revolutionary machine which can make everything from
a cup to a clarinet quickly and cheaply could be in
all our homes in the next few years.
by engineers at the University of Bath could transform
the manufacture of almost all everyday household objects
by allowing people to produce them in their own homes
at the cost of a few pounds.
new system is based upon rapid prototype machines,
which are now used to produce plastic components for
industry such as vehicle parts. The method they use,
in which plastic is laid down in designs produced
in 3D on computers, could be adapted to make many
conventional rapid prototype machines cost around
£25,000 to buy. But the latest idea, by Dr Adrian
Bowyer, of the University’s Centre for Biomimetics,
is that these machines should begin making copies
of themselves. These can be used to make further copies
of themselves until there are so many machines that
they become cheap enough for people to buy and use
in their homes.
Bowyer is working on creating the 3D models needed
for a rapid prototype machine to make a copy of itself.
When this is complete, he will put these on a website
so that all owners of an existing conventional machine
can download them for free and begin making copies
of his machine. The new copies can then be sold to
other people, who can in turn copy the machine and
the number of the self-replicating machines – there
are now thousands of conventional rapid prototype
machines – grows rapidly, so the price will fall from
£25,000 to a few hundred pounds.
have been talking for years about the cost of these
machines dropping to be about the same as a computer
printer,” said Dr Bowyer. “But it hasn’t happened.
Maybe my idea will allow this to occur.”
machine could, for instance, make a complete set of
plates, dishes and bowls out of plastic, coloured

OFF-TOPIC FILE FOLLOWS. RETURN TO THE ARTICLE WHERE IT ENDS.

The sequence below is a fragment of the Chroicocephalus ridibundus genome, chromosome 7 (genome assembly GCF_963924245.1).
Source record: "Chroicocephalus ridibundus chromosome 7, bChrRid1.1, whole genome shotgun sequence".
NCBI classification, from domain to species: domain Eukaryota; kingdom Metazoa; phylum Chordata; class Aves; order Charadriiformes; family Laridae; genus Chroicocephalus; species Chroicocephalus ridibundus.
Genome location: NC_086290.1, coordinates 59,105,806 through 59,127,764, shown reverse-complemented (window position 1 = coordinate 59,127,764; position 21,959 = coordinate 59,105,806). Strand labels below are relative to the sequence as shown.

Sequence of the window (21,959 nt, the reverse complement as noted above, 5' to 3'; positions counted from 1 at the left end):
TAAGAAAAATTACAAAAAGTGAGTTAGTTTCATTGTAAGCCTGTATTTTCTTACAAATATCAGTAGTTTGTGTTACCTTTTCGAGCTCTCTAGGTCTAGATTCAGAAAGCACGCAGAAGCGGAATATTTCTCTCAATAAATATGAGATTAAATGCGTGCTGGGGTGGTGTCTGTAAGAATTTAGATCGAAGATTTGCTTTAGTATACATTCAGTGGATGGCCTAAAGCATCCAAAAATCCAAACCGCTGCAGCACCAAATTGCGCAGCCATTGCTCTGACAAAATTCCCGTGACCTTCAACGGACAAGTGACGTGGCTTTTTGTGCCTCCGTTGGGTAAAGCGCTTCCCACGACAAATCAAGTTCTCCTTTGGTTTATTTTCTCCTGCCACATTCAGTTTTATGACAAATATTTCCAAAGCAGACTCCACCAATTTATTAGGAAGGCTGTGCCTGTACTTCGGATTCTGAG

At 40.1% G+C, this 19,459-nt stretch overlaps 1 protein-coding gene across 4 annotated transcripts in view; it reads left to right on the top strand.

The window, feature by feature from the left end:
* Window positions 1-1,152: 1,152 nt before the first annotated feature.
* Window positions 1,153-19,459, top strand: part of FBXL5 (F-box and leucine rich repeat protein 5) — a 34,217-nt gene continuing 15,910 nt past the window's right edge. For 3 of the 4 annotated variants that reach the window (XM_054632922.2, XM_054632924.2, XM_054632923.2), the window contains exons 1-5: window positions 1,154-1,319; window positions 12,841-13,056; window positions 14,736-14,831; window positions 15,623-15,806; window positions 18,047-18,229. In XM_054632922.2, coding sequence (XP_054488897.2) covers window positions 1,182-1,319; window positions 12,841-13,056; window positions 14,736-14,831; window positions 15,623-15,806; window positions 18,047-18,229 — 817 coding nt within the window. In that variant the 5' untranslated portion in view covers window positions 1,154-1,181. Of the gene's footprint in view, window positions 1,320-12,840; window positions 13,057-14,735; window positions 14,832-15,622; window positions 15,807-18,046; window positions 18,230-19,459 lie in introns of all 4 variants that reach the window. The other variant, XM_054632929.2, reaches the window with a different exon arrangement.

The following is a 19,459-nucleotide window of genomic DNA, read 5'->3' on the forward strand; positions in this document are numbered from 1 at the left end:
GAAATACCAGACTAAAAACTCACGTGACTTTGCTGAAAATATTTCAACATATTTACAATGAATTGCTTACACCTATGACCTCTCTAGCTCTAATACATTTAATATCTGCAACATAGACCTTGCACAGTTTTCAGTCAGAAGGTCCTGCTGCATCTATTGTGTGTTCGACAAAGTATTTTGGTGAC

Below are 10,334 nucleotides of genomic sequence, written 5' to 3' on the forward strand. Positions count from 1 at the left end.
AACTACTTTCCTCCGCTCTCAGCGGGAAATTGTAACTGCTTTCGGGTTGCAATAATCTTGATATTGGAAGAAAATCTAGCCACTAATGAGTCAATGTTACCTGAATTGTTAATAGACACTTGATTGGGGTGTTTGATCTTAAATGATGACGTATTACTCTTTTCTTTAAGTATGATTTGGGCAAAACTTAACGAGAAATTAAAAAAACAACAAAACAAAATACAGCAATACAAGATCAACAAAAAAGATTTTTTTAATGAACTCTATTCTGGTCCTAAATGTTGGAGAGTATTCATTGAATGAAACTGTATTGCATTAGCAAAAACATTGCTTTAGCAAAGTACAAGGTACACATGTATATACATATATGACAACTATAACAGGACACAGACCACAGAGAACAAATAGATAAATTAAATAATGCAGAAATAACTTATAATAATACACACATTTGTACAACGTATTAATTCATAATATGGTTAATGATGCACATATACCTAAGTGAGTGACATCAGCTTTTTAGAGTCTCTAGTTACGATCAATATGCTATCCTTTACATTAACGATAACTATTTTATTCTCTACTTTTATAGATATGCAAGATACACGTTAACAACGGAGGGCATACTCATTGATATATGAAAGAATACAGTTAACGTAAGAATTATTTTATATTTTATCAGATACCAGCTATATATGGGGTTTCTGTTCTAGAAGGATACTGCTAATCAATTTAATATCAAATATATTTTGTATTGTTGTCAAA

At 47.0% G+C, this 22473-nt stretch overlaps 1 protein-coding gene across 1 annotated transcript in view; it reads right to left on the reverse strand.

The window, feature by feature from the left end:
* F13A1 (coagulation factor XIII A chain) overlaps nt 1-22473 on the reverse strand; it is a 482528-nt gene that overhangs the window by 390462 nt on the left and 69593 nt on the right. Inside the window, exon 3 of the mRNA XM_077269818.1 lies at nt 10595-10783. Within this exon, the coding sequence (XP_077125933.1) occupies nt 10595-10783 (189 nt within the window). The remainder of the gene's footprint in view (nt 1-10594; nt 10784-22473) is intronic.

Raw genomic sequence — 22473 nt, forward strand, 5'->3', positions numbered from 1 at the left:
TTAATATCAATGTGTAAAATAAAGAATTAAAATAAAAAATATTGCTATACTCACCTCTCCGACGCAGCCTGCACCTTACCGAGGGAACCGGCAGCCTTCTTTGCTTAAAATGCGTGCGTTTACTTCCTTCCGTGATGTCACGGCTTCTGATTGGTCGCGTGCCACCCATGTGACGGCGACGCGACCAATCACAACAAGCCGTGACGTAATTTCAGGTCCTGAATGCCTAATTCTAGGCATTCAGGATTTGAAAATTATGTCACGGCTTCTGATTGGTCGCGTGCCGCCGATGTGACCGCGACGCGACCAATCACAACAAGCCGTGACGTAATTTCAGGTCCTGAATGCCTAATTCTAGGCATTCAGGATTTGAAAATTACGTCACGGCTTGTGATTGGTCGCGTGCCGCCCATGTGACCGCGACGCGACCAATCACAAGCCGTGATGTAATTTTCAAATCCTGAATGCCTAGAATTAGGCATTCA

and decorated to a design. It could also make metal
objects out of a special alloy that melts at low temperatures,
making it suitable for use in printed circuit boards
machines would not be able to produce glass items
or complex parts such as microchips, or objects that
would work under intense heat, such as toasters. But
a digital camera could be made for a few pounds, and
a lens and computer chip bought separately and added
later. The rapid prototype machines would be useful
for producing items that are now expensive, such as
small musical instruments.
items produced could be from a few millimetres (0.25
inches) to 300 millimetres (12 inches) in length,
width and height. Larger items could be made simply
by clipping together parts of this size.
Bowyer said all that would be needed for a machine
owner would be to buy the plastic and low-temperature
alloy for a few pounds, and items could then be created
in a few minutes or a few hours depending on their
size. Designs for items could be bought – or downloaded
free – from the web. Alternatively, people could create
them for themselves on their own PCs.
said that he would publish the 3D designs and computer
code for the machine to replicate itself on the web
over the next four years as they are developed, until
the entire machine could be copied.
said that he has not taken out a patent and will not
charge for creating the design for the machine. “The
most interesting part of this is that we’re going
to give it away,” he said.
the moment an industrial company consists of hundreds
of people building and making things. If these machines
take off, it will give individual people the chance
to do this themselves, and we are talking about making
a lot of our consumer goods – the effect this has
on industry and society could be dramatic.”
machines would be about the size of a refrigerator,
and would self-reproduce by making a copy of themselves,
part by part. These parts would then have to be assembled
manually by their owners.
Bowyer said the machines were a form of Universal
Constructor, first proposed theoretically by the mathematician
John von Neumann in the 1950s. He also said their
progress would be similar to that of a species in
nature – as the machines replicated, so their users
would vary them to suit their needs, some making larger
objects, some more accurate devices and some making
devices more quickly.
Bowyer, and his colleague Ed Sells, have already created
a demonstration robot with an electrical circuit built
in using this technology and funding from the Nuffield
Foundation. They hope to get new funding soon to begin
work on the other stages of development.
For more details see the project's web pages at: http://staff.bath.ac.uk/ensab/replicator/
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